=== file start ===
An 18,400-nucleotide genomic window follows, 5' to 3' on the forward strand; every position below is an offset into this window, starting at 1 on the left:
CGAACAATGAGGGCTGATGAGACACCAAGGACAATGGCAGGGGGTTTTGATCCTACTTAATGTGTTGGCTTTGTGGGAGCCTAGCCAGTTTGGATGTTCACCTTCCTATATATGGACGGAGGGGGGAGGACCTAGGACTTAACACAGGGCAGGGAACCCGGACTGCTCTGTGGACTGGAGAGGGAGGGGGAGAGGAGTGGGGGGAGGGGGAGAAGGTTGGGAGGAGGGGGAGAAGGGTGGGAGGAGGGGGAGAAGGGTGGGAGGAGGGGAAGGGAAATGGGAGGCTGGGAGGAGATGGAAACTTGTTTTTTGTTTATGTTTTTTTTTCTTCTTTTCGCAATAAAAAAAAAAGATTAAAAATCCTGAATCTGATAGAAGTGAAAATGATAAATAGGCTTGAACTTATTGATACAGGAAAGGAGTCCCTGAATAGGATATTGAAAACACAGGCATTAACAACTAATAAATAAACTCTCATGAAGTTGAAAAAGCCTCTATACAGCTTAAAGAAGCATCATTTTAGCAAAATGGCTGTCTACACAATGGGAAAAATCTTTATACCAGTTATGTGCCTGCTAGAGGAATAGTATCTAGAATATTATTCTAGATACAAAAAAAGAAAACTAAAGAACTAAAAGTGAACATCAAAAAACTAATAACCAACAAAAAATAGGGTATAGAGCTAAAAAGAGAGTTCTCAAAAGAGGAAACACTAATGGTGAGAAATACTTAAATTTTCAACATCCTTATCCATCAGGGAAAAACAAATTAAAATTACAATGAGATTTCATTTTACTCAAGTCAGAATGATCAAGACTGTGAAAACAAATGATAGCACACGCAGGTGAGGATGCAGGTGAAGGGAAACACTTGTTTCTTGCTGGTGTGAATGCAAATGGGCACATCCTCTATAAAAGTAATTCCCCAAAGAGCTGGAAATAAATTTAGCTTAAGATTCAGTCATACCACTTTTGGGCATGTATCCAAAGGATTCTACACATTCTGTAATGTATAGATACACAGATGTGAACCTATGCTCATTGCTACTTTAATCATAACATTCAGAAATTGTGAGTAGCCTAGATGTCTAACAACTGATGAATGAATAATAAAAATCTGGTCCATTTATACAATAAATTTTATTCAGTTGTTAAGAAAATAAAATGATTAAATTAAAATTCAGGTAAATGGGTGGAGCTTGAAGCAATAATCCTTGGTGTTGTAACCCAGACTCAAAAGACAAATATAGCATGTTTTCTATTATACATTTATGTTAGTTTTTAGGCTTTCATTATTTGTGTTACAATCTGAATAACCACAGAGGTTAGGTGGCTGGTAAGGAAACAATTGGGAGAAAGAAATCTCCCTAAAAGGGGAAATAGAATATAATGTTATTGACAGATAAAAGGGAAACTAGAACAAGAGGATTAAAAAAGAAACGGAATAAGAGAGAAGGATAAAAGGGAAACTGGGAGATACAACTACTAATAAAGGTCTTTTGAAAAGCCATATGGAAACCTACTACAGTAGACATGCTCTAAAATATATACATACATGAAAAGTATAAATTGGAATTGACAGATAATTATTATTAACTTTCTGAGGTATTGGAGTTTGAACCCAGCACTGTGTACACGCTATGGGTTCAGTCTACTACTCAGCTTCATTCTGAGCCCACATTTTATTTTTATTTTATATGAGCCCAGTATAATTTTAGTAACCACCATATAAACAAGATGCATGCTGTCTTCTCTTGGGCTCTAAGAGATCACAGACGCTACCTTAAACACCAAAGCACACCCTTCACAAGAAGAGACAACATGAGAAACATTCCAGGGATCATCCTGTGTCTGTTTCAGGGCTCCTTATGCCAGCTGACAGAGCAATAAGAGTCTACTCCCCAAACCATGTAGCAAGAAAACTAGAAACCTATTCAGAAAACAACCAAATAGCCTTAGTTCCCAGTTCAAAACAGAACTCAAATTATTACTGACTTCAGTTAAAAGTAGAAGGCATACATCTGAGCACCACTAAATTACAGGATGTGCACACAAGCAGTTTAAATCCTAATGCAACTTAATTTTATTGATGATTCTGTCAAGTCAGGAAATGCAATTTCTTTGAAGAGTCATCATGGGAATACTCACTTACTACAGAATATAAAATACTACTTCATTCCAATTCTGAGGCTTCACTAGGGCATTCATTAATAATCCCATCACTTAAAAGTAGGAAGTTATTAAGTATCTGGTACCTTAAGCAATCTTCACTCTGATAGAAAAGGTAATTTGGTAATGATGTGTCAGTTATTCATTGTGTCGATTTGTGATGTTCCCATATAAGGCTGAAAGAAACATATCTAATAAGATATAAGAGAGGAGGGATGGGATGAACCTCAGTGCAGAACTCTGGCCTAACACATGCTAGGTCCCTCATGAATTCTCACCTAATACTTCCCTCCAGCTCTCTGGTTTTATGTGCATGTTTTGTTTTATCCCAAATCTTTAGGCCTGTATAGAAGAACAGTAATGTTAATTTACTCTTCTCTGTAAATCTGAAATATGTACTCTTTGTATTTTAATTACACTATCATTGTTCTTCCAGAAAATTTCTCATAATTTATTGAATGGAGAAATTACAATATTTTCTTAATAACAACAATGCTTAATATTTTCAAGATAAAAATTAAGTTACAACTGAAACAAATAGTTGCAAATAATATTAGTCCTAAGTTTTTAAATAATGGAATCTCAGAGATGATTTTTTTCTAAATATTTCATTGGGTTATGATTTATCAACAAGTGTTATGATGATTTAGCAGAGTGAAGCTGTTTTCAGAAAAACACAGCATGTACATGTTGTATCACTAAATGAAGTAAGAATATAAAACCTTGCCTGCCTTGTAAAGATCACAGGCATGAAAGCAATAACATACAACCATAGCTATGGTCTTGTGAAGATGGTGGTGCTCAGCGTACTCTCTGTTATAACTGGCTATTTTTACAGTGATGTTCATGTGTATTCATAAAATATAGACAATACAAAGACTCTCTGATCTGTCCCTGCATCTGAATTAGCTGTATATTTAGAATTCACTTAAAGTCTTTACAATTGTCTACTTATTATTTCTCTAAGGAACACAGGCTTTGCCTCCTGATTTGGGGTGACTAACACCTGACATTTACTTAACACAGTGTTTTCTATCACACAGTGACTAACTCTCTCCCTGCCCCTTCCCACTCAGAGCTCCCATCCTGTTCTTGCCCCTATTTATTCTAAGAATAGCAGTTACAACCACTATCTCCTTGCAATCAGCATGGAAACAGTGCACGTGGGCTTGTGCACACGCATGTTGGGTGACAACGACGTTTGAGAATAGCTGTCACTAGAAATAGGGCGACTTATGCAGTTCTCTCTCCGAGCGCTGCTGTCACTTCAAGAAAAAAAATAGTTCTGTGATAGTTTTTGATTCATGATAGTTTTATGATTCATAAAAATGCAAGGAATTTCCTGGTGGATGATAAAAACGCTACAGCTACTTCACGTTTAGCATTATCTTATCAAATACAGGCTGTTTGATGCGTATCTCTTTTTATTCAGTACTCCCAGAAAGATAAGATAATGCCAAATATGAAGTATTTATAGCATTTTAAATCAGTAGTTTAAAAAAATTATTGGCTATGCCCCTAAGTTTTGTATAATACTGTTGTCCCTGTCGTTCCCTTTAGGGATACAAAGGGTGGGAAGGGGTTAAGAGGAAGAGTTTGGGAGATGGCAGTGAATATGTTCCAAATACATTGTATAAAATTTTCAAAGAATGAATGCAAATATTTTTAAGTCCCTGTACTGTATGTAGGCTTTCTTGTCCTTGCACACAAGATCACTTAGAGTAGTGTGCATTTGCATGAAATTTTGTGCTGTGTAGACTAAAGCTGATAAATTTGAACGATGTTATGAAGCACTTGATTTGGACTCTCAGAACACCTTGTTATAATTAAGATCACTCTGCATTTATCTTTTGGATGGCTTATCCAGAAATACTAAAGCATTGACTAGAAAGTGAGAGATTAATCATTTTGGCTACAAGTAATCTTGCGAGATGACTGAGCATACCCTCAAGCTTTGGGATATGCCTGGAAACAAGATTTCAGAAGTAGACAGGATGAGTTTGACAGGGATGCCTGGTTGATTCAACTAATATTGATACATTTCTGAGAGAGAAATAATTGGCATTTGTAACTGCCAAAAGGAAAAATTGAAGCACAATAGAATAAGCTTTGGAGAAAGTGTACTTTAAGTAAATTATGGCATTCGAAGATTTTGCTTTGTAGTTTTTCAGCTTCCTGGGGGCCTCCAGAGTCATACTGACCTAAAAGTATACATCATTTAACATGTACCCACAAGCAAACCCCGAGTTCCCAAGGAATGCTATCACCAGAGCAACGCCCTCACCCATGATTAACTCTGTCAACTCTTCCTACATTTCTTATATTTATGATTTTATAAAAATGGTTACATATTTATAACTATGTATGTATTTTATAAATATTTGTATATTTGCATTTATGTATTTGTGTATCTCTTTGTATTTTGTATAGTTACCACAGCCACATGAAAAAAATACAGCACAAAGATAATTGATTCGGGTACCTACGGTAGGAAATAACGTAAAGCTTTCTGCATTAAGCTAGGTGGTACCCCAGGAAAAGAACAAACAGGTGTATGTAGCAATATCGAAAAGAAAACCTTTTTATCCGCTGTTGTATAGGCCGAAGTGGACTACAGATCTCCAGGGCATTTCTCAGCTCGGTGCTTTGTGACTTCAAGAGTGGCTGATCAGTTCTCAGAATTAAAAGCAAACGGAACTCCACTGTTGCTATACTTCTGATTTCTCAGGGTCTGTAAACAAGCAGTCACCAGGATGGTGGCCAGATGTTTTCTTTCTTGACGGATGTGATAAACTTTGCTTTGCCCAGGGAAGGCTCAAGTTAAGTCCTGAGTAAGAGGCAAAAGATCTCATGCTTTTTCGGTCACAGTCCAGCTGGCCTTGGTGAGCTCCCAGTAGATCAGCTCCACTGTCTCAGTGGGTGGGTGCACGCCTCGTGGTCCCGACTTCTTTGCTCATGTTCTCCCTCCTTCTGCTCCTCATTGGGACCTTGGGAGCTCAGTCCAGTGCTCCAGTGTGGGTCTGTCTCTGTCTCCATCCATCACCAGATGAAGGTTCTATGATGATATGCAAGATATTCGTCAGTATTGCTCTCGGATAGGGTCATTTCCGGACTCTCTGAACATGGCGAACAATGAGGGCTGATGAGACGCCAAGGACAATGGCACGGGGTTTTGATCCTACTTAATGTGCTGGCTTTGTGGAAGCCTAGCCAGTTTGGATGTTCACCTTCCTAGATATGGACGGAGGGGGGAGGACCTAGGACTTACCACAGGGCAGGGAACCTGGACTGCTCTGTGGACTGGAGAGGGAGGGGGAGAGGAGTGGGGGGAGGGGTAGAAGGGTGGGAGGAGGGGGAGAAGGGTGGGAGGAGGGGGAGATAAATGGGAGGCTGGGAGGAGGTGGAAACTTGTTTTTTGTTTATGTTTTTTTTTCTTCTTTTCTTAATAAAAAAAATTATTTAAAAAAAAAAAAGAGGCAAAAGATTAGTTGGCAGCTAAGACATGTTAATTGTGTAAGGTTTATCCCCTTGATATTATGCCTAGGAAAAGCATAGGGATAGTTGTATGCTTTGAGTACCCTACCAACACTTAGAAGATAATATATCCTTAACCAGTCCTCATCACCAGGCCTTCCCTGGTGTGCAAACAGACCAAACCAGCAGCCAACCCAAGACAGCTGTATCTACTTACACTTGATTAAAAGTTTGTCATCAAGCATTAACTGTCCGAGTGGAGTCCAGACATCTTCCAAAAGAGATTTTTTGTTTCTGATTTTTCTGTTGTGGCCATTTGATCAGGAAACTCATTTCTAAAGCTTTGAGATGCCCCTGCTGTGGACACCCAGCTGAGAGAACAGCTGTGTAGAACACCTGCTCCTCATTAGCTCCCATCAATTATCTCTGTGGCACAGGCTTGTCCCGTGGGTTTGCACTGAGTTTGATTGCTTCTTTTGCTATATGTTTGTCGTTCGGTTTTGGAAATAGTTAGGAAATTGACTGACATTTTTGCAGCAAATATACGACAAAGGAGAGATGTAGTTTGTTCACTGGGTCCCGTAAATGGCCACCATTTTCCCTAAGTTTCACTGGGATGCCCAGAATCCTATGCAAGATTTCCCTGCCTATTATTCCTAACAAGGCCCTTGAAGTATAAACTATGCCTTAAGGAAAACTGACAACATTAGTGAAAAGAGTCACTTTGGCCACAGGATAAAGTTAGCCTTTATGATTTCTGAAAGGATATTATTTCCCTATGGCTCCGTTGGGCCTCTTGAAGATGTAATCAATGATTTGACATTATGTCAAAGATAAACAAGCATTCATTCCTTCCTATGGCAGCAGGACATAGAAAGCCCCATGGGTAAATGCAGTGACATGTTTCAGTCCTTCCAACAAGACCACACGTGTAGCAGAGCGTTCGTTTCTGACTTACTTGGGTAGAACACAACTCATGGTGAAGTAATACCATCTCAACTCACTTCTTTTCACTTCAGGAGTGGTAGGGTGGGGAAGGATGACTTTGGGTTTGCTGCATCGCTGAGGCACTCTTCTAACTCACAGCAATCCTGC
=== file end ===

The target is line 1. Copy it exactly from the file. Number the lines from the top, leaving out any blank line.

An 18,400-nucleotide genomic window follows, 5' to 3' on the forward strand; every position below is an offset into this window, starting at 1 on the left: